More likely the Sixers will: If not, the Sixers will end up treading water or even sinking a bit.

Let’s take Jrue Holiday’s improvement as a given, considering the way he ended his rookie campaign. Andre Iguodala might be slightly better than he was last season, and utilized in a more effective manner.

Yet beyond those two, so many things have to go right for the Sixers to make strides in ’10-’11. Turner needs to launch, Hawes needs to board, Brand needs to show up, Speights needs to share the ball, Nocioni needs to do enough without trying to do too much, and Louis Williams needs to produce without as many opportunities. Someone needs to score more, everyone needs to force their opponents to score less, and Doug Collins needs to find a way to make a bunch of odd pieces work together.

The Sixers were bad last season, and Evan Turner should be good down the line. He just won’t be productive enough this year for Philadelphia to make substantial progress.  

Prediction: 28 wins. Philly has an interesting young core, and if all of the pieces can grow and bend in just the right places, this roster could be a hell of a thing in a few years. For now, their best player is still Andre Iguodala, and though they’ve added three rotation players, the team is still fundamentally the same. Internal improvement will only take the Sixers so far, and in ’10-’11, that ‘so far’ is but a single win ahead of their previous season’s total.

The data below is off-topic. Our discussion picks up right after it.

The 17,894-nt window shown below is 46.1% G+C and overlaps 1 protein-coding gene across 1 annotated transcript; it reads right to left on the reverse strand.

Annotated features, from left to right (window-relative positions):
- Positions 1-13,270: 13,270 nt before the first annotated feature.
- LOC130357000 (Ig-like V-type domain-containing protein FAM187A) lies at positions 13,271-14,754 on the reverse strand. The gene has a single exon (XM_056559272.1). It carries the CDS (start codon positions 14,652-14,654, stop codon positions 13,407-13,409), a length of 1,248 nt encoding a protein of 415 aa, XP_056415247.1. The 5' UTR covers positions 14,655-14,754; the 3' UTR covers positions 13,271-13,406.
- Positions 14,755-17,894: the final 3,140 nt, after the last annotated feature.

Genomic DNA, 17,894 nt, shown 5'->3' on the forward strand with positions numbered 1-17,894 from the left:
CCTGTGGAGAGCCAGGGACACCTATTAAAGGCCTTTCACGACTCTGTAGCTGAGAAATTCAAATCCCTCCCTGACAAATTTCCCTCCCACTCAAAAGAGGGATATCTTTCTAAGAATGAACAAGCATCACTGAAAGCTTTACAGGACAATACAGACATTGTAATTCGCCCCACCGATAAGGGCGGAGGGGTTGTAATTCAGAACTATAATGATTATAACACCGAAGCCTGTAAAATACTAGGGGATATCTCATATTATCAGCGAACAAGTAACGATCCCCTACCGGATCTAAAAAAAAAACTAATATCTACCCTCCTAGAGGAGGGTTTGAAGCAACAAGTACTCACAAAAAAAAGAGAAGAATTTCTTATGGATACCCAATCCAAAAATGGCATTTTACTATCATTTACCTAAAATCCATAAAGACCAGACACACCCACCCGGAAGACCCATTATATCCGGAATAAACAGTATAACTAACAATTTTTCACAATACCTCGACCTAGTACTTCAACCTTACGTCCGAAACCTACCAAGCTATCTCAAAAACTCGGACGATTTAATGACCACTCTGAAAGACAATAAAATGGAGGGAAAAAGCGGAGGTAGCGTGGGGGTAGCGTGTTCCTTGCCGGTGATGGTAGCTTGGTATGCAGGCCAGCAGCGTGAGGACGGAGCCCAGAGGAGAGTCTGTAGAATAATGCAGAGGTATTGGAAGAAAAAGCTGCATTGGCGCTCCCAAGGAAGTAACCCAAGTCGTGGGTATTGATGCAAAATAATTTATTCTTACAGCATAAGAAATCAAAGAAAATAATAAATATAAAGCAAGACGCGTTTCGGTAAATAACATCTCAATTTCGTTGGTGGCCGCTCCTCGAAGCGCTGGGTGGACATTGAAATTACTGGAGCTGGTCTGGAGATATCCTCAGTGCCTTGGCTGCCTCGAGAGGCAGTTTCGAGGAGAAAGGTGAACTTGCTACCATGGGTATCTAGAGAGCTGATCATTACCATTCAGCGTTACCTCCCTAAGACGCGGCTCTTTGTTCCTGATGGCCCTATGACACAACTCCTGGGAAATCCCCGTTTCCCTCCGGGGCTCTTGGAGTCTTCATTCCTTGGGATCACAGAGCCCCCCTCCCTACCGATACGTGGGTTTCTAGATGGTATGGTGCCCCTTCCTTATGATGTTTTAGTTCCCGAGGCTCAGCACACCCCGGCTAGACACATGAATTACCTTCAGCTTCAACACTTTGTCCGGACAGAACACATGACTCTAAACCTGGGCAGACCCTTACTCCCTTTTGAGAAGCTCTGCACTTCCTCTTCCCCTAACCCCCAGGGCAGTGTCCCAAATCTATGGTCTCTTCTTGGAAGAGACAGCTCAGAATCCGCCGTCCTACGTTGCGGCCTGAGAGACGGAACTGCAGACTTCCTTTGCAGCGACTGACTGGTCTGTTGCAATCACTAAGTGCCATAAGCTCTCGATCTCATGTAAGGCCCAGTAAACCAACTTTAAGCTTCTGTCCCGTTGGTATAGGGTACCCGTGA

Karl-Anthony Towns carries Wolves past Nuggets, 111-108

Minnesota Timberwolves teammates Karl-Anthony Towns, center, and Tyus Jones (1) celebrate their lead in the second half of an NBA basketball game Sunday, Jan. 22, 2017, in Minneapolis. The Wolves won 111-108. (AP Photo/Stacy Bengs)
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MINNEAPOLIS (AP) — Karl-Anthony Towns had 32 points, 12 rebounds and seven assists and hit the go-ahead shot with 42.5 seconds to play to lead the Minnesota Timberwolves to a 111-108 victory over the Denver Nuggets on Sunday night.

Towns hit 13 of 19 shots and also had four blocks and Andrew Wiggins scored 24 points in Minnesota’s fourth straight home win. Shabazz Muhammad scored 20 points off the bench and the Wolves rallied from nine points down midway through the fourth quarter for the win.

Gary Harris scored 22 points and Nikola Jokic had 18 points and eight rebounds for the Nuggets on the second night of a back-to-back. Wilson Chandler and Jamal Murray added 17 points each for Denver, which played without Emmanuel Mudiay because of a sore back.